Jenny Goff (right) cares for a child at Central Park Child Care Center in Vancouver, Washington.
Ariane Kunze | The Colombian via AP
Childcare costs in the US have risen and many families are spending more than the government considers affordable.
According to one study, two-thirds of parents, 67%, spend 20% or more of their household income on childcare Current report by Care.com, which surveyed 3,000 US parents. That’s up from 51% who said they’ll be spending that much in 2022.
While 79% of families expect to spend more than $9,600 per child this year, many are spending significantly more. On average, families spend 27% of their household income on childcare, which means 59% of parents surveyed spend $18,000 per year per child, according to Care.com.
For the perspective that US Department of Health and Human Services considers 7% of income to be affordable for childcare.
“Childcare takes up a disproportionate share of household income, and a decade of rising childcare costs should be a wake-up call that the system as we know it is utterly failing the vast majority of families,” wrote Tim Allen, CEO of Care.com , in an opinion.
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Why are childcare costs so high?
Rising daycare fees are contributing to the rising cost of childcare, as well as inflation and changes in parents’ work status, according to Care.com.
Many daycares have been closed during the pandemic, leaving the few that stayed open with limited spaces. That led to long waiting lists — and fees for being on those lists, the certified financial planner said Sophia Bera Daigle, founder of virtual company Gen Y Planning.
Some daycares charge a non-refundable waitlist fee, which can be about $75, as well as a “new child fee” when registering at the center, which can range from $100 to $600, said Daigle, who is also a member of the CNBC FA Council. The latter is typically used to fund teacher training, books and materials for the classroom, she added.
“People have been on daycare waiting lists for much longer. In many metropolitan areas, it’s difficult to get your child into daycare,” Daigle said.
Parents are also faced with changes in their work situation. Some who had been working entirely remotely during the pandemic are now having to return to the office part or all of the time and are facing new childcare needs, Daigle added.
But the bigger challenge is access to health care, said Carolyn McClanahan, CFP and founder of Life Planning Partners in Jacksonville, Fla. When a family is unable to find or access childcare due to fewer providers, one parent may be forced to retire, depriving them of a second source of income.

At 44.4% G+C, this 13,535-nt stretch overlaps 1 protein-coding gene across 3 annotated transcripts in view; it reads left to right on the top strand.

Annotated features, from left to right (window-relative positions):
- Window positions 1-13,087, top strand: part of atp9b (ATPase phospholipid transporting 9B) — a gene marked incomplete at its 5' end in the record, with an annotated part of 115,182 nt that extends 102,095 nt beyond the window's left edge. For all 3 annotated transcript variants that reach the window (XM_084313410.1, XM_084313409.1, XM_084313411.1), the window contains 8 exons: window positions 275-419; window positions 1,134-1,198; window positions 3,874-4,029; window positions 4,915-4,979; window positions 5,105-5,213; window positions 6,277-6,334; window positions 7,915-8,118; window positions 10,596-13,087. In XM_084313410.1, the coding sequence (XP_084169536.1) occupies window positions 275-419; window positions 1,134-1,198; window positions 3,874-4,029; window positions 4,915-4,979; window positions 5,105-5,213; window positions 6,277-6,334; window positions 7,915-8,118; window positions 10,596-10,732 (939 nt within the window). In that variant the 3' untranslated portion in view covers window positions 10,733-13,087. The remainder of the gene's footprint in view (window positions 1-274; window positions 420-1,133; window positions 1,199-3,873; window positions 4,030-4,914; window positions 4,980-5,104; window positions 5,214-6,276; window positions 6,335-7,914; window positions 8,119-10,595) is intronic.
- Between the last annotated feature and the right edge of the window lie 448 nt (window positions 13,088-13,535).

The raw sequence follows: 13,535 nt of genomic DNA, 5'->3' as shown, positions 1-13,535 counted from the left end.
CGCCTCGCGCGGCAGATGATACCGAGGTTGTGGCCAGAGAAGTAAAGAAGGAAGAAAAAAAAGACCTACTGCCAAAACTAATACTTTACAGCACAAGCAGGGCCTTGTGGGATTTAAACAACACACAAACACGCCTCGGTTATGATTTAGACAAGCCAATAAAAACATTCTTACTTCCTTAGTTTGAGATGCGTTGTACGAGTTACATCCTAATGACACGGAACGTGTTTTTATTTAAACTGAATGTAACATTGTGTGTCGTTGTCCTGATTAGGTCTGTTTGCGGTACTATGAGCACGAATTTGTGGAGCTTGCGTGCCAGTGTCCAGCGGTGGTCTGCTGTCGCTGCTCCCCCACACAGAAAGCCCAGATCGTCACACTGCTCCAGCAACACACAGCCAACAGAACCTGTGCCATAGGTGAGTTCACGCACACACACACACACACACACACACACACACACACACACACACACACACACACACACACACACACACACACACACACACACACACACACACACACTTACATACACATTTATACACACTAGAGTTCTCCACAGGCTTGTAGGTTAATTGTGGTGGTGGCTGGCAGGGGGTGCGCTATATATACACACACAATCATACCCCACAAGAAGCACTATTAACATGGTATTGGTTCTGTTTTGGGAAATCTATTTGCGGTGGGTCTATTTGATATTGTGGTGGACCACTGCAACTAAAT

“It’s hard not to be a two-income family,” said McClanahan, who is also a member of the CNBC FA Council.
How to plan childcare costs in advance
Some families rely on their friends and family members or even move to be closer to family. Others work multiple jobs or adjust their work schedules, Care.com found.
Financial advisors say there are several other ways parents can plan ahead to help cover childcare costs. Here are a few things families should be aware of:
1. Start building up emergency savings early
Childcare is just one of the many expenses involved in starting a family. Therefore, it is important to think about a financial reserve. Set up an emergency fund before having children. “Make sure you have enough savings to weather the storm of challenges that childbirth brings,” McClanahan said.
2. Try to eliminate high-interest debt
Eliminating any monthly debt payments before having a child can help cut expenses and free up money in your budget for daycare costs, Daigle said. As an example, she cites high car payments. The According to auto site Edmunds, the average monthly auto payment reached $733 in the second quarter of the year. “If they can pay off their car before the baby comes, that can really help,” she added.
3. Research the company’s child care services
Many employers offer what’s called a child care FSA, or dependent care FSA, which typically allows you to set aside up to $5,000 a year from your pre-tax paycheck, Daigle said. Families can use these funds for security eligible expenses for eligible dependents.
“You can request a refund … basically for the first $5,000 you pay in daycare costs,” she added.
https://www.cnbc.com/2023/08/07/how-to-save-on-child-care-as-costs-are-high.html How you can save when childcare costs are high